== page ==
Merrill Lynch Downgrades HLL

Mumbai, June 25: | Updated: Jul 26 2002, 05:30am hrs
Fast moving consumer goods (FMCG) major Hindustan Lever Ltd (HLL) has been downgraded by Merrill Lynch. In its latest report, Merril Lynch has said, over the past few months, it has been disappointed with HLL’s performance — driven by lack of significant pick-up in demand and increased competitive pressures.

The report states Merrill Lynch had been positive on HLL, because of expected recovery in consumer demand and also easing of competitive pressures. “Going forward, we believe rural recovery will likely be further delayed on the back of poor monsoons,” it said. Merrill Lynch has cut the turnover estimates and reduced its earnings forecasts for HLL by 2.2 per cent in 2002 and five per cent in 2003. “Dull earnings growth coupled with poor monsoons further diminishing earnings upside, at least in the medium term, leads us to downgrade our intermediate term recommendation to neutral,” it justified.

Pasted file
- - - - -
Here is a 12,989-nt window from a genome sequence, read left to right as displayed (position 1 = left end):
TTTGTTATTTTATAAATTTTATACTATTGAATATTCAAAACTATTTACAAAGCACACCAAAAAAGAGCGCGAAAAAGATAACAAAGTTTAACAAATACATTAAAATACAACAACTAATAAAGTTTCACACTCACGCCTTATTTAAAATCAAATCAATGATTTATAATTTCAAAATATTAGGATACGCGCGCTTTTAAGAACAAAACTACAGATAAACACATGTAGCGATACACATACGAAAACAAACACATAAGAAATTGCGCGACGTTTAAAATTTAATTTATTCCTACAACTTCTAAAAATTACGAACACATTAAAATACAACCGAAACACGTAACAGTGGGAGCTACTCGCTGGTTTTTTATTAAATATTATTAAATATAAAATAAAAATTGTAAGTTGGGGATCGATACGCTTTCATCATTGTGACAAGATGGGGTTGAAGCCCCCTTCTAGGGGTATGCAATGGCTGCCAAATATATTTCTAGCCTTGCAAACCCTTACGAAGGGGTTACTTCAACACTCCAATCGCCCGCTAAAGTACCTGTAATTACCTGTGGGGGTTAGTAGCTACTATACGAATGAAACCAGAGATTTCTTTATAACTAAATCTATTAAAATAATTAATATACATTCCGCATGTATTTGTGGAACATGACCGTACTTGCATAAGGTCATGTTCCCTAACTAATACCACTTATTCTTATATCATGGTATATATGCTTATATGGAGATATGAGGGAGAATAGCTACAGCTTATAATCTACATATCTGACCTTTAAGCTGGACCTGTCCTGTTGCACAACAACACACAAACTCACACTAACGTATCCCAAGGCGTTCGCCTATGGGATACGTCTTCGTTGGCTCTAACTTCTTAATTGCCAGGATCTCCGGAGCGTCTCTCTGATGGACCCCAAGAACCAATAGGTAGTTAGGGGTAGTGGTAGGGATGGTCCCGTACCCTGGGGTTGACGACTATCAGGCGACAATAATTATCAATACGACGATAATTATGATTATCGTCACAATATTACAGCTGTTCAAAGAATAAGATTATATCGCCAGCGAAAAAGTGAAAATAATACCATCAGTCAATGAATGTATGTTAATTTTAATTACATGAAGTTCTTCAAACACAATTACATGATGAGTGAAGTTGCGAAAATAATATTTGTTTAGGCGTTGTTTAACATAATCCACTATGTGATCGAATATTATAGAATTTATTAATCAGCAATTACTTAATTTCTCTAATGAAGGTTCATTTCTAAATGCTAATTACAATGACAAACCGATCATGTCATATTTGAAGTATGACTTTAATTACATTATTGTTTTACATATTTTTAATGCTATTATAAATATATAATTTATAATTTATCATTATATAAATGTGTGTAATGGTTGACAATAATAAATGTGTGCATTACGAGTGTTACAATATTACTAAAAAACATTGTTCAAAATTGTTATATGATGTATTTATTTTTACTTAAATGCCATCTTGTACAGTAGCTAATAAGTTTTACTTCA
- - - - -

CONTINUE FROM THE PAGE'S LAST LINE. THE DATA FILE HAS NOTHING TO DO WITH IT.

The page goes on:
While Merrill Lynch has maintained its view that HLL is a high quality company, however, with tougher business environment and a substantial 137 per cent premium to the Sensex, it believes that the stock will continue to underperform, despite it already having underperformed by 10 per cent in the past six months. On Thursday, the HLL stock on BSE closed at Rs 182.30, a drop of Rs 1.05 compared to its previous close.

The report noted that while competitive pressures remain stiff, the onslaught of low priced regional competition continues. It is believed that competitive pressures for HLL will remain relatively high, with recovery in consumer demand likely to be pushed further due to poor monsoons.

HLL reported a domestic sales growth of 1.7 per cent in the second quarter ended June 30, 2002, which is a higher growth level as compared to the corresponding quarter last year. This came largely on the back of a good winter crop. The turnaround was also aided by product relaunches especially in the case of soaps.

HLL derives over 40 per cent of its turnover from the rural market. Key to rural economy growth is good monsoons, as only 25 per cent of the cultivated agricultural land has irrigation facilities.